Jake has quickly come out of his shell.  His self-esteem and confidence is so much greater than before. He is now in the 4th grade.  When he reads a book, he is able to hold the book away from his face versus practically leaning on the table.  He loves being able to sit wherever he wants in the classroom without the teacher asking if he can see the chalkboard.  He ties his own shoes (which was a huge undertaking for jake so he is very proud to tie his shoes every morning). He loves that he can stare straight ahead and tell you what he can see to his left and his right.  Jake is quick to remind me when he is practicing a technique he learned from VT.  I would recommend VT to anyone and would do it all over again if needed.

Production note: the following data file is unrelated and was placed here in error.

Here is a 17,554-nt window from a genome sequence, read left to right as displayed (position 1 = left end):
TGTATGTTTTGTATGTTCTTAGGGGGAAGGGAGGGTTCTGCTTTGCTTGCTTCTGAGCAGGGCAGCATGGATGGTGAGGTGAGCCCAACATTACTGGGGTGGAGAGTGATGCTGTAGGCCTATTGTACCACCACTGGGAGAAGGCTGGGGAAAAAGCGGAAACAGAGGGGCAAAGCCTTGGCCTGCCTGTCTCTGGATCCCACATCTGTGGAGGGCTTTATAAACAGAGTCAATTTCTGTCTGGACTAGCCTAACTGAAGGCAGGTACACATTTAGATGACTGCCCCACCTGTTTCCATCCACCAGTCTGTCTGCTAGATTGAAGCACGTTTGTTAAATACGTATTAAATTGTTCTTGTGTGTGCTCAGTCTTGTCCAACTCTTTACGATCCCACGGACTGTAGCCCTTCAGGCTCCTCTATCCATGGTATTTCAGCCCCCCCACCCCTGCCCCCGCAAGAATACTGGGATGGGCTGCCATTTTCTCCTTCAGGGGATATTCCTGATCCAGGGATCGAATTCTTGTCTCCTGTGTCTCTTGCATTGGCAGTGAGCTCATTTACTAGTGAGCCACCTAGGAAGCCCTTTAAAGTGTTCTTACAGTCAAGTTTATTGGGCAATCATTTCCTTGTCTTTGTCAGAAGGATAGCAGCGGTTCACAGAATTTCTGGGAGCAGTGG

Some Closing Thoughts: Special thanks to Karen for completing this interview. Jake’s story is pretty incredible and  he has overcome so much. After he graduated from VT, Karen and I have cultivated a friendship and she has be great about updating me on Jake’s continued progress.  He really is an amazing kid. Please join me in wishing Karen, Jake and their family the absolute best! 🙂

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Posted on November 22, 2013, in Sit Downs. Bookmark the permalink. 1 Comment.

  1. Jake’s story is a wonderful one – and one we hear over and over!!! It is an amazing gift to be able to see the look on the face of a child who is beginning to be successful and starting to believe the/she is truly “smart” and capable of doing many things. I love these stories and continue to love this great profession that gives us the opportunities to change the lives of children like Jake.

    Like